A response to the article written last week by Matt Lowney titled “What Drives Me Nuts About Staffing Agencies (and How They Can Work as a Better Partner)”
I am an agency recruiter — a Managing Director for a search firm in New York City. I have nearly twenty years of financial services executive search and consulting experience. However, I have previously worked in-house for a large investment bank managing a team of recruiters. I take exception to some of the content of Matt’s article, as I’m sure you do if you’ve read it. There are some truths but there are also some points that demonstrate a lack of compromise, responsibility, and professional courtesy on the corporate side of the table.
While I understand that there is a need for give-and-take in the agency-corporate relationship, I feel compelled to address Matt’s points on the canned pitches he receives from agency recruiters, in order to provide an opposing viewpoint for our corporate brethren to consider when complaining about the ‘relationships’ they have with us agency folk.
Part one today will address each pitch outlined in the original article, and Part two will address the follow-up items suggested to fix the broken relationship. My plan is to show where we, as agency recruiters, need to own our own faults, but also point out Corporate’s role in the difficulties that are often experienced when working with one another.
From my HR time, I know this is true – most recruiters who have called me have said this and expect no further explanation to be necessary (to give some perspective, at one point I was running North American recruiting at a large investment bank, and we had “narrowed down” the list to 139 agencies, many of whom would call the recruiters they weren’t working with because they were “approved” – those calls came to me). A very slim minority ever scratch the surface of showing how.
Back on the search side of the fence, I used my HR experience to adapt accordingly. My approach was to actually show our difference with a real-life example. During one pitch, I sat with the head of recruiting at another large investment bank (well, it was large at one point…before their 30 times leverage turned against them, necessitating their rescue by another, larger investment bank in the late 2000’s), having been able to leverage my other relationships in the firm, and proceeded to tell him we were just like a great many other agencies, except in the area of candidate presentation. I then offered to show him a single candidate presentation, which I immediately emailed from my phone, and he was blown away.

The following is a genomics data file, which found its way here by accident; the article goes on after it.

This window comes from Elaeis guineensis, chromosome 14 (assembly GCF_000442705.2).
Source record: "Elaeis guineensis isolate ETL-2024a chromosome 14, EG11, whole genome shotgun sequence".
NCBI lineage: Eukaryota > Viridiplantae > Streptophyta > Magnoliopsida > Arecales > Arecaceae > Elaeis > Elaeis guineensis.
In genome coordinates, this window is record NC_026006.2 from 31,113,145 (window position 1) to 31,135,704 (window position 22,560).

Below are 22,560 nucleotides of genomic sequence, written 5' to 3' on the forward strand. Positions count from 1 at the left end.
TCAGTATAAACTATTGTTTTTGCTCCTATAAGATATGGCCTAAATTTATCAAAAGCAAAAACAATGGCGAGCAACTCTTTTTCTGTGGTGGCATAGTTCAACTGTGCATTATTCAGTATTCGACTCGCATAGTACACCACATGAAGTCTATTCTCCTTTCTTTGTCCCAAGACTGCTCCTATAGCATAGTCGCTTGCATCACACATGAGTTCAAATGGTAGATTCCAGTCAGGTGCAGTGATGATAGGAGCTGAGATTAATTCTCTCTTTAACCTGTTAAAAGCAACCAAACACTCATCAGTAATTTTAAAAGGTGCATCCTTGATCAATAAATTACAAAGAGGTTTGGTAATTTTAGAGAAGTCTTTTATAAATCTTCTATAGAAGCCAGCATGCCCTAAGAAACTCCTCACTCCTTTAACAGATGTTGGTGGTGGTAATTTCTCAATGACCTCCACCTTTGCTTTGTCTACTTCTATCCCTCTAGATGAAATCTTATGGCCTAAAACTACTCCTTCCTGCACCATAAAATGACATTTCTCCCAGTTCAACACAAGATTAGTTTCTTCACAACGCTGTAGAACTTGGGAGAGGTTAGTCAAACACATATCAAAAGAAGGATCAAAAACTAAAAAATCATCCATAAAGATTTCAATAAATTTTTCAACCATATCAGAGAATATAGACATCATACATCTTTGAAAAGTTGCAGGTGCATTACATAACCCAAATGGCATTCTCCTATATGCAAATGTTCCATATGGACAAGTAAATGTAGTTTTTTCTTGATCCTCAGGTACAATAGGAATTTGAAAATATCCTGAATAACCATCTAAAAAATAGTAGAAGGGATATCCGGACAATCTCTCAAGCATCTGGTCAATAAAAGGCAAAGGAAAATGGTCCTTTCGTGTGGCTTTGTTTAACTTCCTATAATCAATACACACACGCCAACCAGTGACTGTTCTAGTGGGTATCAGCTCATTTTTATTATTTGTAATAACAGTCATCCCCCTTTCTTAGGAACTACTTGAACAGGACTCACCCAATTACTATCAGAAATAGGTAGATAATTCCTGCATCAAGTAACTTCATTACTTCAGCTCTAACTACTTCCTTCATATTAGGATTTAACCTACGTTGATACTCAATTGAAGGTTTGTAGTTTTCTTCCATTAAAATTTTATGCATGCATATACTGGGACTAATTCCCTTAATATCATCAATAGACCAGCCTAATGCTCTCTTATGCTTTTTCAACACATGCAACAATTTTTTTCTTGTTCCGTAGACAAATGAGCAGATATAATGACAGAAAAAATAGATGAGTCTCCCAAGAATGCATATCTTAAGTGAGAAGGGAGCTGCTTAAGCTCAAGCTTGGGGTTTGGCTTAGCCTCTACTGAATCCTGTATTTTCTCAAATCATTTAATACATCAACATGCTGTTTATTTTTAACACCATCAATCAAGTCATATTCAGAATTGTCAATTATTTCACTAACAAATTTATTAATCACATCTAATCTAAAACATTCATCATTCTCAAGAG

Of course, as I mentioned, they imploded. And even though he said, “This is the most impressive candidate presentation I’ve ever seen from a contingent firm,” I still didn’t get any additional business.
Yeah, we’re mostly the same. But even if we can show you that we really are different/better/whatever, is that going to win your business? Are you even going to listen to the pitch? I ran recruiting in NYC for producing financial advisors for one of the world’s largest brokerage firms, ran North American recruiting for another large global investment bank, spent years in Wall Street operations, got quoted in more industry trade rags than you can shake a stick at, and even when referred in by name directly by the CFO to the head of HR, got passed to a non-titled HR staff member who said, before I even had a chance to speak, “I know your firm is different. We’ll keep you in mind when we open up the approved list.” I mentioned that we were already on the list – andI can tell you it is not at all difficult to add a firm – and got a vacant “Well you’re not on it for this division. We’ll be in touch.”
Really? Now I know what a C-list extra feels like after a failed audition.
Ask me what I know about your business, or the competitive landscape for your business, or my experience in your business – or just ask me “How?” if I cave in to peer pressure and proceed to tell you “We’re different.” Over the 50 calls you’ll get this week, this question alone will point out who may be an actual value-add in 20 seconds or less; that’s about a 15-minute investment a week. Ask it enough times, and you’ll start getting fewer calls over time, while identifying firms that can provide real insight and actionable information – in short, value.
You know how I know this to be true? Because with a staff 30 people reporting to me and accountability for filling a large investment bank’s entire slate of openings in North America, I found the 15 minutes a week to do it myself. End result: the fly-by-night guys stopped calling, the value-added firms were identified and added to our approved list, and a few of them were even successful.
“We build relationships.”
I have no idea what this even means as a point of selling a service. It’s like selling cars and saying, “They move.”